“We have a tool in the potato to fight hunger and under-nutrition and lift people out of poverty,” Barbara Wells, International Potato Center (CIP) director general, stated in a keynote speech on global food security at the 9th World Potato Congress (WPC) in Beijing, China on July 28th.
Scientists and industry leaders from all sides of the potato production and processing spectrum make up the more than 800 attendees seeking to maximize the potato’s full potential to reduce hunger, improve diets, and stimulate economic growth. Wells encouraged participants to find synergies between the public and private spheres to provide pro-poor varieties of potatoes and market opportunities to the more than 1 billion people living on less than a dollar a day.
“Food security shouldn’t be viewed simply as an issue for NGOs, governments or world bodies to address,” Wells said. “The private sector and the world economy have an interest in increasing food security and improving nutrition and incomes of the world’s poor. The world loses 2-3% GDP annually due to hunger. According to FAO (Food and Agriculture Organization), every dollar invested in tackling hunger yields a return of $30. So by investing in the food security of the world’s poor we are investing in our collective well-being.”
The potato is the third most consumed crop worldwide with more than a billion people consuming it on a regular basis and the numbers are on the rise. In as little as 50 years potato production has grown from 30 million tons in the early 60s to more than 219 million tons in 2012.
As the leading potato producer in the world—it produces 25% of the world’s potatoes— China is uniquely positioned to host the WPC. Since 1985 potato production in China has skyrocketed, almost tripling from 27 million to 73 million tons. This growth in large part is due to the partnership established between CIP and the Chinese government more than 35 years ago. For more than three decades CIP has joined forces with Chinese research institutes and government entities to tackle issues of food security through innovations in potato production. To date China has imported over 8,000 accessions of germplasm from CIP. A full 30% of the 84 popular potato varieties now used in China are related to CIP germplasm.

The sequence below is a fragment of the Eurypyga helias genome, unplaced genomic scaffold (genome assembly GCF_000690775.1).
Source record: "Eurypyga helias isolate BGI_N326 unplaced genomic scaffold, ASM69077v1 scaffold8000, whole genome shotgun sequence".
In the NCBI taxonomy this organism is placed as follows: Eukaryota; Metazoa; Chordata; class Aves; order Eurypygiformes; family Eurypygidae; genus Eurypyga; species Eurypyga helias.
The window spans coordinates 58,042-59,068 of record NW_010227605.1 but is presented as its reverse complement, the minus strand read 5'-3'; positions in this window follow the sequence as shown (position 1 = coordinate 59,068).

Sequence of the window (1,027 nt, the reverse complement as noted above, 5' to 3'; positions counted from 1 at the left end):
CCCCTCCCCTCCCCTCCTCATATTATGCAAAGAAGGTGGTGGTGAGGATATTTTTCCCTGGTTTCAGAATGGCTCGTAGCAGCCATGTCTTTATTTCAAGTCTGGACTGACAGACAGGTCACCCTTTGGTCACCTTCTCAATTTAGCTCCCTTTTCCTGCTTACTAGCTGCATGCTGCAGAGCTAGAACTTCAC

CIP-24, a disease-resistant potato clone, helped launch the CIP-Chinese government partnership in 1978. It is still grown on over 70,000 hectares mainly in China’s Northern drought-prone provinces. Cooperation-88, released in 1995 by Yunnan Normal University using CIP germplasm, is now widely cultivated not only in China but neighboring Vietnam and Myanmar thanks to its late blight resistance and solid marketability.
The CIP-Chinese partnership will deepen with the opening of the CIP-China Center for Asia Pacific (CCCAP) research campus currently under construction in Yanqing County— host to the WPC. CCCAP will be a world-class root and tuber research center that will continue to advance the goals of CIP to lift people out of poverty while fighting hunger and undernutrition.
“What is different in 2015 is the playing field for potato has changed,” Wells said. “The world is producing and consuming potatoes more than ever before. The opportunities to provide pro‐poor varieties and technologies where potato already exists are clear.”
Wells challenged attendees to work together to “connect the dots between what you do and these opportunities. No matter what your role in the industry is, there is a place for you to contribute to food security around the world.”
In addition to Wells’ keynote speech, CIP is well represented at the Congress: Wells will also deliver the opening address for the International Workshop on Potato-Derived Staple Food Products and Industry Development; CIP Board Chairman, Rodney Cooke, will chair a keynote session; and CIP’s Deputy Director General for Research and Development, Oscar Ortiz, will give a speech on potato diversity and utilization in Peru.